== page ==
A shoot-em-up, action-movie style music video?


Can someone please cram an entire 2-hour action film (one fierce enough for Quentin Tarantino) into one single five-minute viewing experience?
Yes, the “Biting Elbows,” can; and they do a commendable job in the music video for their single, “Bad Mother Fucker.”

On no occasion have I seen a cinematographer bring a music video to life in such a manner. The video depicts an assassination mark escaping from a stronghold of syndicated mercenaries. [Yes a guy’s movie]

Tunefully, the song “Bad Mother Fucker,” starts with classical music, which evolves, rising to a crescendo of hard rock, and finally a (proficient) rap style vocal lyric section.

Creative Interests Rating

Creative Interests Rating

Creative Interests Rates it as four stars.

Monthly Music Review

The Boy, an Ant, a Sunny Day and a Magnifying Lens


Then Sun For to Kill

There comes a time when every small boy discovers how to use a magnifying glass to create fire.  If he lives in the Texas Hill Country, where the houses are five miles apart, and a lad has no play mates, he usually finds out through serendipity. This is by far, the finest way to find out about the wonders of the glass and the sun. It is more magical to discover the glory of creating fire all by oneself.

Out in a field somewhere there is a young boy. It is a summer day, bright and sunny, and the boy’s face is moist. Down on his knees, the boy is bent over. He balances his torso, with his lean left arm, pressing it down on the ground. He rests the weight of his torso on his left hand, which is flattened with its fingers splayed out wide; the skin on the top of his palm is red, and his knuckles are white.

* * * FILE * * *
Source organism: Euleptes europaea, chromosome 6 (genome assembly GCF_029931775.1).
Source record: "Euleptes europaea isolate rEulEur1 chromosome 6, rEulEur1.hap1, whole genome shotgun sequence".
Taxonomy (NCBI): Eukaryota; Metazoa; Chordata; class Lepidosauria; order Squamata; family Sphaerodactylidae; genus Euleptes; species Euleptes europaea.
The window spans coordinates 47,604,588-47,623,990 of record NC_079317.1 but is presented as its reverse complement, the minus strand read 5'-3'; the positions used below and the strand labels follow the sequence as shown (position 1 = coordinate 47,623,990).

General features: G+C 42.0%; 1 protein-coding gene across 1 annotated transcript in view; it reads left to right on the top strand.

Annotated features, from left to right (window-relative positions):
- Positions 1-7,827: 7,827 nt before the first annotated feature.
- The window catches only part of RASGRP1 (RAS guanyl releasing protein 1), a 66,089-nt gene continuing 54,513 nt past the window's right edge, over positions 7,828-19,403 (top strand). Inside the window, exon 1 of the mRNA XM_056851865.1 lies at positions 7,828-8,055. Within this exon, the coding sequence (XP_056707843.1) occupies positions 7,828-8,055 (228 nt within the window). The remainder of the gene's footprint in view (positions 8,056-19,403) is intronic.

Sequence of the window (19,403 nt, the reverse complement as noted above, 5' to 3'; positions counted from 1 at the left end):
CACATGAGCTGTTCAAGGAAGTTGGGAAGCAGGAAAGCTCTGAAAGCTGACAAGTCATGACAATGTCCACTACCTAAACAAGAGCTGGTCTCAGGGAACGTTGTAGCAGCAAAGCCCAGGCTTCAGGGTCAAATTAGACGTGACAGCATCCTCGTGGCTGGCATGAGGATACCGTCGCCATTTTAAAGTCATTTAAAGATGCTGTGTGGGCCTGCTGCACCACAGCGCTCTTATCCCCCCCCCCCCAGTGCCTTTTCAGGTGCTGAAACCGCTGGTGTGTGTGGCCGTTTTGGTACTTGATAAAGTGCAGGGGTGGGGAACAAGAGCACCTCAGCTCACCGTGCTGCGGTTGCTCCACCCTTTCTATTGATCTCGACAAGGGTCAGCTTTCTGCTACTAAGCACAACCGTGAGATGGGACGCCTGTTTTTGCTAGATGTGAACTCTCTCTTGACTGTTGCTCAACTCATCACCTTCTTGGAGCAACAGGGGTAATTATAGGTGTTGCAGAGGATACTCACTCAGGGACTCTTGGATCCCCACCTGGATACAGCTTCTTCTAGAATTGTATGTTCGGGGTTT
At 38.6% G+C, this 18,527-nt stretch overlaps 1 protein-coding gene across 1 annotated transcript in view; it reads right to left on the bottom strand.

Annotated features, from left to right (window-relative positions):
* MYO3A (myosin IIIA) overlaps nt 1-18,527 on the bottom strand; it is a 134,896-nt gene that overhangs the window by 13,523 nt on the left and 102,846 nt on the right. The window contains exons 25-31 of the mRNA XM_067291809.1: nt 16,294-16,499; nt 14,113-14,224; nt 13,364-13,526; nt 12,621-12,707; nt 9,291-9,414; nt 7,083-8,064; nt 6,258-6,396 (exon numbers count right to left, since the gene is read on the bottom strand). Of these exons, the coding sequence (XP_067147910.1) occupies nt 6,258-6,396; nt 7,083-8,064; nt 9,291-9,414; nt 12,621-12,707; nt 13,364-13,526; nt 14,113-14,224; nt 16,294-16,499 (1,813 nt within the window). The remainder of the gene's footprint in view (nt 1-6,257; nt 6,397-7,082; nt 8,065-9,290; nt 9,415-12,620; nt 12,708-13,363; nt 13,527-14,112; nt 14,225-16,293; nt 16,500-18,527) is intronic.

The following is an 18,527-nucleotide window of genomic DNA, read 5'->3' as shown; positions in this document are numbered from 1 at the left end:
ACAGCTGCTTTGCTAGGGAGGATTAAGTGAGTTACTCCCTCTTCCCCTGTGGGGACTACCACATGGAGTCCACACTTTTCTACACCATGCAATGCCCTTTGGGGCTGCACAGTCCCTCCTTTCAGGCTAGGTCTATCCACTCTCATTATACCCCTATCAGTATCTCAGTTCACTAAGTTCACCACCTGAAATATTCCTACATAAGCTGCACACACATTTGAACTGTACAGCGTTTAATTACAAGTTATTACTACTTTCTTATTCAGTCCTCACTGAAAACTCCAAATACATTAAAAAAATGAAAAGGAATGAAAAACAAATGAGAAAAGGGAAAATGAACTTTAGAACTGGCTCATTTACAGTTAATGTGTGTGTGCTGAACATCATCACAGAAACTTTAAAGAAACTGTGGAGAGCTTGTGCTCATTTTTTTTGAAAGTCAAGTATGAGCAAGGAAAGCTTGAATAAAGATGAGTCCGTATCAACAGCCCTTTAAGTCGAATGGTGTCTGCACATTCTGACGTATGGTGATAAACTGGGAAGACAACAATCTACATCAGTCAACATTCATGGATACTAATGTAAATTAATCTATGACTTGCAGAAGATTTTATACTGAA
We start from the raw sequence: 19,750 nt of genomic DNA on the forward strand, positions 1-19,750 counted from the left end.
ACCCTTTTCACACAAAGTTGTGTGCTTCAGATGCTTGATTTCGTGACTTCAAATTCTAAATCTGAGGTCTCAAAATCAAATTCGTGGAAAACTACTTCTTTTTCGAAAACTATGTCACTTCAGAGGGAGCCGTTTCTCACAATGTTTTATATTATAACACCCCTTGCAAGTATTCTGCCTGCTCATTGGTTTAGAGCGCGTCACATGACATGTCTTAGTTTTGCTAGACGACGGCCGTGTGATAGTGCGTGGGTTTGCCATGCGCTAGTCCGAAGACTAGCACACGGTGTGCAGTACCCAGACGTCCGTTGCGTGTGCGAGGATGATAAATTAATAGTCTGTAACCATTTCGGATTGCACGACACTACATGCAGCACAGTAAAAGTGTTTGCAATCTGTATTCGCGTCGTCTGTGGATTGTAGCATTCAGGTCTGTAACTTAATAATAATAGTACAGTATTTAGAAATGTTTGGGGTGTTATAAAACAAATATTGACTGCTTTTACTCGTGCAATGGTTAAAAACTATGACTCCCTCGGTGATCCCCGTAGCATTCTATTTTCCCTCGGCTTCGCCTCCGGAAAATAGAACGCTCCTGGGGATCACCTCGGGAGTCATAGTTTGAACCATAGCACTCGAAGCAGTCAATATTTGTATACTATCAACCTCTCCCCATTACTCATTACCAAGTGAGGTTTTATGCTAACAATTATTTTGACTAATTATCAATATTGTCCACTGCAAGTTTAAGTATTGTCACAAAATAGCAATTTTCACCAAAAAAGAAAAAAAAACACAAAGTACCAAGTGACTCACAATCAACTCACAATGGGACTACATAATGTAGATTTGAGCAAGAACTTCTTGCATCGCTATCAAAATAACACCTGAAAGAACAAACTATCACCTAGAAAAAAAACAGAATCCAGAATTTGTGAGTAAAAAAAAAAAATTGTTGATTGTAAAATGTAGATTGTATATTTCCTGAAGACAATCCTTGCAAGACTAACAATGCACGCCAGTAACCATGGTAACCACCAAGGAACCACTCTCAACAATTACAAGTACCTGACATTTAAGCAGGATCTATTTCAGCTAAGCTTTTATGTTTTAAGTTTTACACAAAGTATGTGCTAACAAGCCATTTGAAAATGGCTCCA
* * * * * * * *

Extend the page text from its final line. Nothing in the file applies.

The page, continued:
His neck and upper body are now arched fully over, and the boy holds the large magnifying lens in his right hand, about four inches above the ground. He is peering through it, his right cheek and eye almost touching the rounded lens. In the shadow cast by his body, he studies the anatomy of twigs, leaves, spear grass and acorns. He is seeing them with never before seen resolution or clarity.

His right eye strains in concentration as it peers through the lens. But his left eye is pressed shut tightly; as if the left eye were an angry child, just after a quarrel with the right eye. In protest, it refuses to look at anything that the right one looks at. Continue reading